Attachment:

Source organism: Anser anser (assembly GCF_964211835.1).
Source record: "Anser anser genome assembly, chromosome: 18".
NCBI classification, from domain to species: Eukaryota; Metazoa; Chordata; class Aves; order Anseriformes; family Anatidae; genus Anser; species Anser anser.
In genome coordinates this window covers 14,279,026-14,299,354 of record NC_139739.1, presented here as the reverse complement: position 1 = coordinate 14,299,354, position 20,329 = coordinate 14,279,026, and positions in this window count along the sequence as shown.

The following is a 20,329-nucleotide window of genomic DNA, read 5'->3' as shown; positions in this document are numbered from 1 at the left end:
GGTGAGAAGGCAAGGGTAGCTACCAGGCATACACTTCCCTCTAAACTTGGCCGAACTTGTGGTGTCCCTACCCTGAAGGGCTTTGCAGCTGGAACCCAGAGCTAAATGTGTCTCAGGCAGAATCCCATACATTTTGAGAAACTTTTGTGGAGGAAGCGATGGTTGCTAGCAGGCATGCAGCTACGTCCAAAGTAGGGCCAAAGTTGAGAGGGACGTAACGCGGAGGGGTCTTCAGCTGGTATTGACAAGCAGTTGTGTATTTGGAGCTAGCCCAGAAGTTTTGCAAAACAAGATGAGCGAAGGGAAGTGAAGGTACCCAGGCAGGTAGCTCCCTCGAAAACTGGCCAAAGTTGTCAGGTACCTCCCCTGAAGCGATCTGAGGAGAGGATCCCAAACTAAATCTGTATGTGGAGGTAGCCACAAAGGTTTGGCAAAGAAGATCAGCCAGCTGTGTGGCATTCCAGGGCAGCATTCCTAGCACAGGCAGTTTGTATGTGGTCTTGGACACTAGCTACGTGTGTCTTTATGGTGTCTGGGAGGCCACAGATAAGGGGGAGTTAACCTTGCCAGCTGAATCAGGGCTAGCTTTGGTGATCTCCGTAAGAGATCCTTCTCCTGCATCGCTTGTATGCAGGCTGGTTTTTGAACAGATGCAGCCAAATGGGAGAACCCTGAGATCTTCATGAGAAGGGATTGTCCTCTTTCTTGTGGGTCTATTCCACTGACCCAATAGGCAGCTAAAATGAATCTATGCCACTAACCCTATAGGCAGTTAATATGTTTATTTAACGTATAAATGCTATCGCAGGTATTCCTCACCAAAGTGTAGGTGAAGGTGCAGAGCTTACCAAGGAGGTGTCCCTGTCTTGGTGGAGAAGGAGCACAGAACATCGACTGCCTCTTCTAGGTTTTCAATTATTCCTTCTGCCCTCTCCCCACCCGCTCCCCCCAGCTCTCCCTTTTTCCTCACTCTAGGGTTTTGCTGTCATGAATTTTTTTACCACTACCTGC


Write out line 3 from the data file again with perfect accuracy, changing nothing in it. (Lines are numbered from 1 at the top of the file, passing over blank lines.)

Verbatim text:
NCBI classification, from domain to species: Eukaryota; Metazoa; Chordata; class Aves; order Anseriformes; family Anatidae; genus Anser; species Anser anser.